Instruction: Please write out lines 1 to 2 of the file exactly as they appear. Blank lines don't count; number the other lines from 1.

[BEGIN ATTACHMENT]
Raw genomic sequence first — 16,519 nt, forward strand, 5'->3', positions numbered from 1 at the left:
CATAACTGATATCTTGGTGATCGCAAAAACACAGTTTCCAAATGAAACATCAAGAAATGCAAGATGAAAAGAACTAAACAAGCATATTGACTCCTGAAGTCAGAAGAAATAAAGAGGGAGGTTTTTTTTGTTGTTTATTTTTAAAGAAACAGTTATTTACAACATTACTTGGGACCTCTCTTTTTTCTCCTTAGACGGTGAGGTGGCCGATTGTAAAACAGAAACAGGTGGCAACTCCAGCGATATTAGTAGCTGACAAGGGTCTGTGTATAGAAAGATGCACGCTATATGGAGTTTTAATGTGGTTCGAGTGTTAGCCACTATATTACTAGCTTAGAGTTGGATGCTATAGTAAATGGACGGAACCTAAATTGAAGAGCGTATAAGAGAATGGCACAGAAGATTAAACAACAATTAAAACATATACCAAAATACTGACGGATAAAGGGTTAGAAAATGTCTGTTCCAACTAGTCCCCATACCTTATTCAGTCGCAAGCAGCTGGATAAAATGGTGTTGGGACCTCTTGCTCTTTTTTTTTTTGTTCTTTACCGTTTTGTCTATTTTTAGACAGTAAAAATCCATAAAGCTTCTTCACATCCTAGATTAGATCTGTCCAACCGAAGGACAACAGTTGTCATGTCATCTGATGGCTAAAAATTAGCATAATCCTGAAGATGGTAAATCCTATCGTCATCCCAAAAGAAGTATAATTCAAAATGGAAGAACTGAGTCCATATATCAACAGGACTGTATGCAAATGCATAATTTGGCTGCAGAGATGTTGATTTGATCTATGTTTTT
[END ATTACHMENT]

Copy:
Raw genomic sequence first — 16,519 nt, forward strand, 5'->3', positions numbered from 1 at the left:
CATAACTGATATCTTGGTGATCGCAAAAACACAGTTTCCAAATGAAACATCAAGAAATGCAAGATGAAAAGAACTAAACAAGCATATTGACTCCTGAAGTCAGAAGAAATAAAGAGGGAGGTTTTTTTTGTTGTTTATTTTTAAAGAAACAGTTATTTACAACATTACTTGGGACCTCTCTTTTTTCTCCTTAGACGGTGAGGTGGCCGATTGTAAAACAGAAACAGGTGGCAACTCCAGCGATATTAGTAGCTGACAAGGGTCTGTGTATAGAAAGATGCACGCTATATGGAGTTTTAATGTGGTTCGAGTGTTAGCCACTATATTACTAGCTTAGAGTTGGATGCTATAGTAAATGGACGGAACCTAAATTGAAGAGCGTATAAGAGAATGGCACAGAAGATTAAACAACAATTAAAACATATACCAAAATACTGACGGATAAAGGGTTAGAAAATGTCTGTTCCAACTAGTCCCCATACCTTATTCAGTCGCAAGCAGCTGGATAAAATGGTGTTGGGACCTCTTGCTCTTTTTTTTTTTGTTCTTTACCGTTTTGTCTATTTTTAGACAGTAAAAATCCATAAAGCTTCTTCACATCCTAGATTAGATCTGTCCAACCGAAGGACAACAGTTGTCATGTCATCTGATGGCTAAAAATTAGCATAATCCTGAAGATGGTAAATCCTATCGTCATCCCAAAAGAAGTATAATTCAAAATGGAAGAACTGAGTCCATATATCAACAGGACTGTATGCAAATGCATAATTTGGCTGCAGAGATGTTGATTTGATCTATGTTTTT